If you’re having a hard time creating a story for your condo, don’t give up just yet. Every condo should at least have a story to attract potential tenants. A common angle is the transportation focus, in which a condo is being pitched as a home for the everyday commuter and driver. If your condo is located near transits and provides a sizable parking space, then this should be the story for you. Another good angle you can use is the green focus, in which your condo is portrayed as an environment-friendly haven. If you are leasing a large condo unit, you may want to have the family-focused angle, which is targeted to starting families. Other angles include lifestyle focus, which targets health junkies, and technology focus for all the techies out there. Feel free to find the right angles for your DMCI condo.
You have a business plan, you have a broker, you have your story. How exactly do we get a successful transaction? A common leasing guide will tell you a successful transaction has four stages. The first one is Awareness, in which the client is aware that your condo unit is available for business. The next stage is Understanding, which happens once the potential tenant sees value in your condo for his or her specific needs. From here, Interaction will happen, in which the client will tour your condo and does space planning. The final stage, Transaction, when the landlord and the potential tenant will negotiate to reach an agreement. Sounds simple enough, doesn’t it?
If you think the whole process of leasing your condo unit is taxing, then you are bound to commit the most common yet fatal mistakes of landlords. A classic example is failing to do a thorough background check of potential tenants. Some tenants renting in the Philippines would present fake identifications to boost their chances of getting your condo unit, and if you’re someone who did little research about your tenants, you’ll probably forget to ask about your tenant’s source of income and for a substantial security deposit. Another example is failing to craft solid agreement terms and trusting your tenant’s friendly demeanor. Examine your potential tenants’ backgrounds thoroughly with the help of your broker and make sure you don’t choose incompatible tenants.
Communication, communication, communication—a mantra you should always live by in life and in business. Communication is also an important aspect in maintaining a good relationship with your tenants. Let your tenants know that you are one step ahead when it comes to maintaining your property. Once a problem arises within your unit and you’re not able to communicate it to your tenants, you will always be the one to blame. As much as possible, create a personal connection with your tenants. You can also seek the help of property management and maintenance services to help attend to any future tenant concerns.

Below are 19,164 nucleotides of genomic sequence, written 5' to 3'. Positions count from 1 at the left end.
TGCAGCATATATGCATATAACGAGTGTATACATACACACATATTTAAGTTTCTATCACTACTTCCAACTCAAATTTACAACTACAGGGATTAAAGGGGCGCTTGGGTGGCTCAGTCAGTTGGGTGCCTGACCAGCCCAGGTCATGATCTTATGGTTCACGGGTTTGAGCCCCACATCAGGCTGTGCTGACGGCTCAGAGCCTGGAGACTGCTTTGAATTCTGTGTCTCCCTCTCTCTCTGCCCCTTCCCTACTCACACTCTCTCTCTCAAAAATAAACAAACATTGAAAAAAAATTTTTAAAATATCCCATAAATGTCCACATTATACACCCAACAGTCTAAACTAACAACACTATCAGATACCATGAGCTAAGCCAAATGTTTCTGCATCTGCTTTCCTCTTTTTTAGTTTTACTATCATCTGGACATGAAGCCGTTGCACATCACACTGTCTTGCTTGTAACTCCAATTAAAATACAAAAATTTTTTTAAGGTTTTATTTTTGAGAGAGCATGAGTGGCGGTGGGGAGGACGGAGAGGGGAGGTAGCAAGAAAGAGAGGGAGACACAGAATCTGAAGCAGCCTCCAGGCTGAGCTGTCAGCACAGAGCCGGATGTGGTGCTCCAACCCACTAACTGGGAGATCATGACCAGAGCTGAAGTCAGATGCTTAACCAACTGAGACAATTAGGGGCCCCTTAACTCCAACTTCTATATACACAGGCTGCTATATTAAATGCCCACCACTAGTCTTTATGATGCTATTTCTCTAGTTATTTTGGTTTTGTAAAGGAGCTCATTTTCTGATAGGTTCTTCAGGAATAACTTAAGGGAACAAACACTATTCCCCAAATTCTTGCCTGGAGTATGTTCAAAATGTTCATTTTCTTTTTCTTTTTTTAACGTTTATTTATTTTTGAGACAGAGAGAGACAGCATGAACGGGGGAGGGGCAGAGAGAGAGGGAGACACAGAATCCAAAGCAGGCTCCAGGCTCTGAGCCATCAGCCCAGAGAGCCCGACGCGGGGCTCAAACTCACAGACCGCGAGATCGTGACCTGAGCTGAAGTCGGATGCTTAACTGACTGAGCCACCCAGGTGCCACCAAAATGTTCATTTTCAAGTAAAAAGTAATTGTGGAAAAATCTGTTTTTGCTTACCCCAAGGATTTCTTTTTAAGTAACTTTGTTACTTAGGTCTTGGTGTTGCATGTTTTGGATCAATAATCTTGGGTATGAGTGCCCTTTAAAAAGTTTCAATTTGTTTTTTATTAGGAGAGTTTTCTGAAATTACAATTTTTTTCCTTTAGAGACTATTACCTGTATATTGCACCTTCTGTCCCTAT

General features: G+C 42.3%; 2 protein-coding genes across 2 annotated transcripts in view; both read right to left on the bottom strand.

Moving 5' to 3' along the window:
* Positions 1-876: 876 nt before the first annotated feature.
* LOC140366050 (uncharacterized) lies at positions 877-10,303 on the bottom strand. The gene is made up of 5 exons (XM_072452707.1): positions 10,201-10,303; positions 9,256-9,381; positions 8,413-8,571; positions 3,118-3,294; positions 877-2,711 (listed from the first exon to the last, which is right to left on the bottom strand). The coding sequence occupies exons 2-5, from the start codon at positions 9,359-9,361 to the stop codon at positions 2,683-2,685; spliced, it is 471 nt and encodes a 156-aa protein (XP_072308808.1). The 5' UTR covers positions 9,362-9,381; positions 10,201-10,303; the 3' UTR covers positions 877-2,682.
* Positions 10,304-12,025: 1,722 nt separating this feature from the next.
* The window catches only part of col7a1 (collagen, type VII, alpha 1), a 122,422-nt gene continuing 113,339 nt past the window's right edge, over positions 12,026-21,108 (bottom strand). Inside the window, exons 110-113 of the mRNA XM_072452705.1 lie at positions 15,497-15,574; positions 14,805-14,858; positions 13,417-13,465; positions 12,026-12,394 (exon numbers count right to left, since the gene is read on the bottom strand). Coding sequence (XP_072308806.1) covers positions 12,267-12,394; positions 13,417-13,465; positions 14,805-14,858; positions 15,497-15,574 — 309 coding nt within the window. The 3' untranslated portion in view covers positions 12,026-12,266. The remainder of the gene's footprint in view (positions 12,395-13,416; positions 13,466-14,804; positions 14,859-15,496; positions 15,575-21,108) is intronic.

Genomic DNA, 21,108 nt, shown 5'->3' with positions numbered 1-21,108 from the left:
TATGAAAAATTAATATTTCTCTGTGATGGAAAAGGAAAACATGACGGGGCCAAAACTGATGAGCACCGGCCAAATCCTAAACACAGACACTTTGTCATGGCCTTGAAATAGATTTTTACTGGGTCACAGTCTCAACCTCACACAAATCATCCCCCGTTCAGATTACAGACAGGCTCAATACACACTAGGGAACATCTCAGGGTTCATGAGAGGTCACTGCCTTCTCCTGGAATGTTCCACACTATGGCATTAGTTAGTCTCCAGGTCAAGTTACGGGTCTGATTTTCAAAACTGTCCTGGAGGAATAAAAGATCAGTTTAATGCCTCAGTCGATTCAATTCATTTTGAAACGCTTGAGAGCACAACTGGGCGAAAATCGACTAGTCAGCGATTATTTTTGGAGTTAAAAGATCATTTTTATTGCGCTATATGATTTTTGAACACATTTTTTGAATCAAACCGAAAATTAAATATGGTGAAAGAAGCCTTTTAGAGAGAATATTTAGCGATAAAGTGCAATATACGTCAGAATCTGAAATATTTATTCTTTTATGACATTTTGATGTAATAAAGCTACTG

Small things matter. If you’re someone who always looks at the bigger picture, you might want to zoom in to check the details. Tenants who are looking for condos in Metro Manila are always turned off by the smallest of things—something as small as flickering lights and dirty corners would definitely change their minds about renting your condo. Make sure your common areas are clean and free from small debris. Check all the electrical wirings in your unit to prevent flickering lights and other dysfunctional appliances. Be sure to take care of the smallest things before you present your unit to potential tenants.
It’s fair to say that tenants are replaceable. After all, you can always look for prospects somewhere else. This is why lessors often slack off in terms of addressing their tenants concerns. These lessors are the ones who don’t succeed in the condo leasing business because they don’t know the value of retention. Re-leasing and refurbishing your condo unit will cost you money, and if you find yourself doing this on a regular basis, you will realize that you’re losing money more than you’re earning. Exert more effort in making your current tenants comfortable to convince them to stay longer in your condo. After all, their comfort is your profit.
Making your condo a source of income isn’t exactly a walk in the park. You must be willing to study the trends of the industry and develop a business mindset in order to be successful. It shouldn’t be hard because your business is making people feel at home, and failing to do so says a lot about who you are as a person. Remember to be smart with your choices and be graceful to your clients.